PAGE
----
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Office of Policy and International Affairs - Protecting Intellectual Property Rights (IPR) Overseas

Since the rights granted by a U.S. patent extend only throughout the territory of the United States and have no effect in a foreign country, an inventor who wishes patent protection in other countries must apply for a patent in each of the other countries or in regional patent offices. Almost every country has its own patent law, and a person desiring a patent in a particular country must make an application for patent in that country, in accordance with the requirements of that country. 

IPR Toolkits are below for several countries. The information provided by no means constitutes legal advice and should not be a substitute for advice of counsel. Its intended purpose is to provide an overview.  

How do I Protect my Intellectual Property Overseas?

Many small companies experience difficulty protecting their IPR abroad, including in China, as they are not aware of how to obtain and enforce rights in foreign markets. Some basic, often low-cost, steps small companies should consider include:

  • Working with legal counsel to develop an overall IPR protection strategy;
  • Developing detailed IPR language for licensing and subcontracting contracts;
  • Conducting due diligence of potential foreign partners (The U.S. Commercial Service can help, see Export.gov);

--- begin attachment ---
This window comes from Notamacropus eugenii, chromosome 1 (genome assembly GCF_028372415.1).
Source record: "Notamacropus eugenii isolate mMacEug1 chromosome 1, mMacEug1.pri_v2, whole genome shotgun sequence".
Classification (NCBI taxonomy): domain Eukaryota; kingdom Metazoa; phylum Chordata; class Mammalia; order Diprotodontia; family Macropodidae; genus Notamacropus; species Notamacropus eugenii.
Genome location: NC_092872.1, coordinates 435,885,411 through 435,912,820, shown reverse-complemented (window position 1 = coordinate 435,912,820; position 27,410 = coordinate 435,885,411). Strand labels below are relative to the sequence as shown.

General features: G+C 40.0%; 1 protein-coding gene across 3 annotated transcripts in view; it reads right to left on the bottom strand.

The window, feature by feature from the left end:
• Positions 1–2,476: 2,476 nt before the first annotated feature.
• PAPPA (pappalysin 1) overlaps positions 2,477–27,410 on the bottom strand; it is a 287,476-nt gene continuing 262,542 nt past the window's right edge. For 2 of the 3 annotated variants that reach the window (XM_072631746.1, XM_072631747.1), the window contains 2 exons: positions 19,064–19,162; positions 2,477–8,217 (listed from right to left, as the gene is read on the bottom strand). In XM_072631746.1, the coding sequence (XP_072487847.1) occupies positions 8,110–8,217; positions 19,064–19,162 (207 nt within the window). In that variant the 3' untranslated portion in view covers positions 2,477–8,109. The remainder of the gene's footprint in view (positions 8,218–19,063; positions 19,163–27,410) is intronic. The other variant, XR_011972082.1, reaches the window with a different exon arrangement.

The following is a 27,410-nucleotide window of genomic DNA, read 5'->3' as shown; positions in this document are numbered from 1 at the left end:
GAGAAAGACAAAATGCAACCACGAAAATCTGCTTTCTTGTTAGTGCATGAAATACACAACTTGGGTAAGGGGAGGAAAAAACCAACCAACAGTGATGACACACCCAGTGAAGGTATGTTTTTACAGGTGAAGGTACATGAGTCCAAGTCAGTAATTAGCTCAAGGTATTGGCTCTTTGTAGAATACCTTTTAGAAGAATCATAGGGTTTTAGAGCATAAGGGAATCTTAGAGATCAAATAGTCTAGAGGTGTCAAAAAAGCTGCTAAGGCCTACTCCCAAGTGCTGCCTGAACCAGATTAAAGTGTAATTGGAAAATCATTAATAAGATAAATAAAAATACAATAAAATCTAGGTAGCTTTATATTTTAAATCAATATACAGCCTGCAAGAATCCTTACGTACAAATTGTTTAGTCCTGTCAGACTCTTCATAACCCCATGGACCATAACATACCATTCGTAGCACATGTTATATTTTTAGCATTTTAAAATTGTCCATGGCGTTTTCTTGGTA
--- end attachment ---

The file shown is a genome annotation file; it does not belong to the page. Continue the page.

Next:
• Recording their U.S.-registered trademarks and copyrights with Customs and Border Protection; and
  • Securing and registering patents, trademarks, and copyrights in key foreign markets, including defensively in countries where IPR violations are common.

How do I Register my Patent, Trademark, or Copyright Overseas?

Patents and trademarks are territorial and must be filed in each country where protection is sought. A U.S. patent or trademark does not afford protection in another country. For more information on how to apply for individual patents or trademarks in a foreign country, contact the intellectual property office in that country directly. A list of contact information for most intellectual property offices worldwide can be found at the World Intellectual Property Office. However, the Patent Cooperation Treaty (PCT) streamlines the process of filing patents in multiple countries. By filing one patent application with the U.S. Patent and Trademark Office (USPTO), U.S. applicants can concurrently seek protection in up to 143 countries. For information about filing an international patent application under the PCT, visit the USPTO website: Click here .

The Madrid Protocol also makes it easier to file for trademark registration in multiple countries. By filing one trademark registration application with USPTO, U.S. applicants can concurrently seek protection in up to 84 countries. Information about filing an international trademark registration application under the Madrid Protocol is available from the USPTO website.

Although most countries do not require copyright registration in order to enjoy copyright protection, registration can offer several benefits, such as proof of ownership. The United States has copyright relations with most countries throughout the world, and as a result of these agreements, we honor each other's citizens' copyrights. However, the United States does not have such copyright relationships with every country. A listing of countries and the nature of their copyright relations with the United States is available here.

United States Patent and Trademark Office
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Last Modified: 10/1/2013 2:20:23 PM